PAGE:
By Arlana Shikongo – The Namibian
A TWELVE-person team from the Elephant-Human Relations Aid (EHRA) organisation climbed Namibia’s highest mountain to raise N$500 000 in funds for their elephant conservation efforts.
The team, led by Seth Ga’aseb from the National Heritage Council of Namibia, climbed to the highest peak of the Brandberg Mountain over two days to secure sponsorship from both international and national supporters.
According to EHRA conservation programme manager Christin Winter, most of the sponsorship came from private donors. Pupkewitz Motors was the only local corporate to sponsor the initiative.
EHRA’s work aims to ease human-elephant conflict in the northern Erongo and southern Kunene regions in an effort to conserve the country’s free-roaming desert elephants.
According to the not-for-profit organisation, the fundraising effort came as the Covid-19 pandemic hindered their usual methods of soliciting financing for their projects.
“Covid-19 hit us badly as we generated 90% of our funds through volunteering and tourism initiatives, which was a sustainable financing strategy, until borders closed,” EHRA managing director Rachel Harris said.
She explained that during this time, conflicts between elephants and communities continued to increase, which demonstrated a need for the organisation’s services.
“We have had to get creative to keep EHRA alive. This includes new partnerships with international foundations, new merchandise campaigns and now, challenging the whole team to climb to the peak of Brandberg to raise money.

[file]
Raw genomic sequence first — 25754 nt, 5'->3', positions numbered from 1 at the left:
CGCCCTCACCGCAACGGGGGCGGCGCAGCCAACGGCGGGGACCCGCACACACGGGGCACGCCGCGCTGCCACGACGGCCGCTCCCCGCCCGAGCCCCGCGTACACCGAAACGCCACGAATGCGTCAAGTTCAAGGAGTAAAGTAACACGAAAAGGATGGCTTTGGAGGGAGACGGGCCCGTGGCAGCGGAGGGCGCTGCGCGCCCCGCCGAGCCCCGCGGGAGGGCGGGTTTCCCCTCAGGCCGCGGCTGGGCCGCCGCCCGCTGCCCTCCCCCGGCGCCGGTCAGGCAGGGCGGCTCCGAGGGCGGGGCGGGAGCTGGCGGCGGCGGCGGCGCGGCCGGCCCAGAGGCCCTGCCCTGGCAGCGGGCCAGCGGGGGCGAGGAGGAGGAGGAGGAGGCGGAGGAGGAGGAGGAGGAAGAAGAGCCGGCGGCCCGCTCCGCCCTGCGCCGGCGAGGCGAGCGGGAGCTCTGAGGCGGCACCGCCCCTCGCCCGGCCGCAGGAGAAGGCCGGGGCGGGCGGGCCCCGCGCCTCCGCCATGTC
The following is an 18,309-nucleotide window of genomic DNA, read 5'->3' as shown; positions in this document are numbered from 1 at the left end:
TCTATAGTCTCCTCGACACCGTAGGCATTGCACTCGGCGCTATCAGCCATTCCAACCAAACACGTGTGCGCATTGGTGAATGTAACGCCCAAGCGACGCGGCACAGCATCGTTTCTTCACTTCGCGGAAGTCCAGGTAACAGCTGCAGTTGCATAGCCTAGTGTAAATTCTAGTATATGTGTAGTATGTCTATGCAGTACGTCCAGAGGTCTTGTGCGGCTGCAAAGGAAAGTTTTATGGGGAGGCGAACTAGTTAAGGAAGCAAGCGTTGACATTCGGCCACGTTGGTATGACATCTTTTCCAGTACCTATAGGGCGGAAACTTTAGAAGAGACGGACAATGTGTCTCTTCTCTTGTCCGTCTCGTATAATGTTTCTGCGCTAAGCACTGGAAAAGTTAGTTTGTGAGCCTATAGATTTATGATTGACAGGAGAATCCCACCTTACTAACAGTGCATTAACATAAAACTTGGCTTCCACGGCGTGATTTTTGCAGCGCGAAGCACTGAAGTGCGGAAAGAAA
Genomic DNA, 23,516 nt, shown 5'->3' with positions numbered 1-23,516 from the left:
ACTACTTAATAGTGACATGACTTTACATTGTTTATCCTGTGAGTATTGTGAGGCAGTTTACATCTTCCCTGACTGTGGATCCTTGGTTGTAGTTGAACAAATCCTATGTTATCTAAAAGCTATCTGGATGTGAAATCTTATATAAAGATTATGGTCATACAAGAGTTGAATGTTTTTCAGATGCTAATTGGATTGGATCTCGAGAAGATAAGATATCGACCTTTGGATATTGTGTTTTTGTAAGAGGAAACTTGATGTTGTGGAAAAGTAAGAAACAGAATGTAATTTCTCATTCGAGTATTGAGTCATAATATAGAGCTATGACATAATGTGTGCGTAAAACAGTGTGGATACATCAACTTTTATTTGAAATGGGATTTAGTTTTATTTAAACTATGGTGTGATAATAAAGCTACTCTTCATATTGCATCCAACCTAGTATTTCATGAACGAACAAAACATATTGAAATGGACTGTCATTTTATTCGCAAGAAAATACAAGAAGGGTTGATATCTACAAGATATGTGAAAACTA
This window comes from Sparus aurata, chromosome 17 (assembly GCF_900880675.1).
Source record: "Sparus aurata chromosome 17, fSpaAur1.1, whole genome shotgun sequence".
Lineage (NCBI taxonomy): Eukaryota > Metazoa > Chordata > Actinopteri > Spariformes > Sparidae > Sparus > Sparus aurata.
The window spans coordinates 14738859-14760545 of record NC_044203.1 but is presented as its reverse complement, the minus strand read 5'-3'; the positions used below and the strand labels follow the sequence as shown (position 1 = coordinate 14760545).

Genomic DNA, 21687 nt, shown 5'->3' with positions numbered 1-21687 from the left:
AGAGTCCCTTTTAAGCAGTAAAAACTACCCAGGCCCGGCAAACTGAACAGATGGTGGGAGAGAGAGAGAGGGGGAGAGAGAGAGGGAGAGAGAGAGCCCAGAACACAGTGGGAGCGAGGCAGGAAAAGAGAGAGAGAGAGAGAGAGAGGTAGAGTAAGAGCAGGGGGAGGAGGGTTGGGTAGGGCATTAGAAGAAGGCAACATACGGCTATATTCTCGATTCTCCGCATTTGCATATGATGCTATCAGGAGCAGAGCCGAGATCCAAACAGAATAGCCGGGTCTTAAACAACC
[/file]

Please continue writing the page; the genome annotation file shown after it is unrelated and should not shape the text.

“The money we raised will help us cover our operational costs for the next few months,” Harris said.
The group reached the mountain’s highest peak, Königstein, which is 2 573 metres above sealevel.
EHRA conservation programme assistant Anna Sheehama described the endeavour as challenging but an indication of what can be achieved through teamwork.
“It was a huge physical challenge, but the incredible teamwork made it possible for us to complete the challenge. Knowing we were in it together put me at ease. I think I have a newfound respect for the team and the work we do,” Sheehama, said.
Efforts to mitigate human-elephant conflict in Namibia remain a priority as the country’s healthy and growing elephant populations face several obstacles.
Executive director in the Ministry of Environment, Forestry and Tourism Teofilus Nghitila has in the past said that contrary to the decline in elephant numbers observed elsewhere, Namibia has seen a consistent increase in its elephant population over the years. According to him, there are more elephants in Namibia today than at any given time in the past 100 years.